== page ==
Tanzania is one of the most preferred destinations for foreign investment in Africa (it counts among the 10 biggest recipients of FDI in Africa). According to UNCTAD’s 2022 World Investment Report, FDI inflows to Tanzania reached USD 922 million in 2021 and showed an increase from the previous year (USD 685 million). In the same period, the total stock of FDI stood at USD 17.1 billion, around 24.4% of the country’s GDP. The manufacturing, mining, and energy sectors are the primary recipients of FDI in Tanzania. Other sectors such as agriculture, tourism, and infrastructure have also been attracting FDI in recent years. The country’s primary investors are China, India, Kenya, the United Kingdom, Mauritius, Oman, the United Arab Emirates, Canada, the United States, the Netherlands, South Africa, and Germany (data Invest Tanzania).
Investors are drawn to the country's commitment to implementing sound macroeconomic policies, its efficient privatization program and abundant natural resources. However, low levels of industrial development, environmental concerns, lack of transparency and poor compliance with legislation are barriers to investment. The business environment remains hampered by ineffective regulations. Labour regulations are not flexible enough to support a dynamic labour market. Foreign investment in land is limited and investment in other sectors can be screened. During John Magufuli's presidency (2015-2021), investor unfriendly policies have caused a growing mistrust of international investors, damaging the perception of Tanzania's business climate, which remains restrictive. In 2017, Tanzania approved new regulations in the mining sector that allows the government to tear up and renegotiate mining contracts, partially nationalise mining companies, introduce higher royalties, enforce local beneficiation of minerals and bring in strict local-content requirements, which undermined investor confidence. President Samia Suluhu Hassan affirmed her commitment to prioritising economic growth and strengthening Tanzania's economy through further development of the country's mining and quarrying sector. She also stressed the need for Tanzania to increase foreign investment to encourage growth, particularly in helium, gold and nickel mining and oil extraction. China and Tanzania have embarked on 19 multi-billion dollar projects. Among these projects, are the USD 11 billion port of Bagamoyo, and the 34 km road between Bagamoyo and Mlandizi, connecting the port to Tanzania's internal rail network and the Zambia Railway. Several foreign companies, including Statoil, BG Group, and ExxonMobil, are investing in natural gas exploration and production projects, while mining companies such as Barrick Gold, AngloGold Ashanti, and Acacia Mining are also investing in the country. Overall, Tanzania has a positive business climate for regional standards and ranks 94th out of 180 economies on the 2022 Corruption Perception Index and 83rd out of 176 on the 2023 Index of Economic Freedom.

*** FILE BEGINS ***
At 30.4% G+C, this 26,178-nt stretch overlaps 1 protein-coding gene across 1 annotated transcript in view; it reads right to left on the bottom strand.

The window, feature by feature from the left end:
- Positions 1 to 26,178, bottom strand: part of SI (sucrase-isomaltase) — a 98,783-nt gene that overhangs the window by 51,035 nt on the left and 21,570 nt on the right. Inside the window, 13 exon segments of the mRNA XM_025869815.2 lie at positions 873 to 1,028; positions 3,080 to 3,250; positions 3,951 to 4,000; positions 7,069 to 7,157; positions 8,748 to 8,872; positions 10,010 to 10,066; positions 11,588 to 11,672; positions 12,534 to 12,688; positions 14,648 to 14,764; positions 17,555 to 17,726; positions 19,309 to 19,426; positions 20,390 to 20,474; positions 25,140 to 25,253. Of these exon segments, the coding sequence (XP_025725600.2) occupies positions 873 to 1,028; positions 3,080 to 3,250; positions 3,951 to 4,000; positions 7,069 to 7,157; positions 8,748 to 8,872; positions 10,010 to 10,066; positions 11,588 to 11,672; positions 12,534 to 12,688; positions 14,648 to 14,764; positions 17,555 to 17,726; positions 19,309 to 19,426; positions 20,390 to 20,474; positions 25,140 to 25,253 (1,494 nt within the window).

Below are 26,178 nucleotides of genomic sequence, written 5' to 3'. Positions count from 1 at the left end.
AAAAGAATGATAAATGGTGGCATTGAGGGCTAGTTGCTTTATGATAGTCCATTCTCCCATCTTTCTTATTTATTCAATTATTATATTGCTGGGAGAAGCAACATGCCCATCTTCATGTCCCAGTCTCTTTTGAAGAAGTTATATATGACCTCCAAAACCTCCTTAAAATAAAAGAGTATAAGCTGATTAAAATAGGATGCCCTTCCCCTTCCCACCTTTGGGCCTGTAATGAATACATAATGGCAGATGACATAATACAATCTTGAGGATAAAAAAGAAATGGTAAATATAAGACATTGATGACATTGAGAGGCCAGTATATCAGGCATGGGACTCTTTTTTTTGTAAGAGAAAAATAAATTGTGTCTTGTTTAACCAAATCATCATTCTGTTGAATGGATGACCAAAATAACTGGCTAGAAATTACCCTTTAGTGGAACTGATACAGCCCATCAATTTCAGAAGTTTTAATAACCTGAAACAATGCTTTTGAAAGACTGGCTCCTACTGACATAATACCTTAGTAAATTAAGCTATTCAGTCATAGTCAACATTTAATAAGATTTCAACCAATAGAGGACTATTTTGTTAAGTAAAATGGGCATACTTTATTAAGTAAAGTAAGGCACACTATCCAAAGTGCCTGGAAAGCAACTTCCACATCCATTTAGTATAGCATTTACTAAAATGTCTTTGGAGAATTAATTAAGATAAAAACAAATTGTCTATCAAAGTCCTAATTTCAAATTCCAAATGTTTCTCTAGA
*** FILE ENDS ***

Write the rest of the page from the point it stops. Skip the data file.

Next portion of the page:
|Foreign Direct Investment
|FDI Inward Flow (million USD)
|FDI Stock (million USD)
|Number of Greenfield Investments*
|Value of Greenfield Investments (million USD)
Source: UNCTAD - Latest available data.
Note: * Greenfield Investments are a form of Foreign Direct Investment where a parent company starts a new venture in a foreign country by constructing new operational facilities from the ground up.
Strong points of investing in Tanzania include:
Weak points of investing in Tanzania include:
Foreign investors can benefit from many fiscal and non-fiscal incentives. These include:
Foreigners can acquire interests in a domestic company through purchase of its shares and assets. However, there are certain sector-specific restrictions. These include:
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Latest Update: December 2023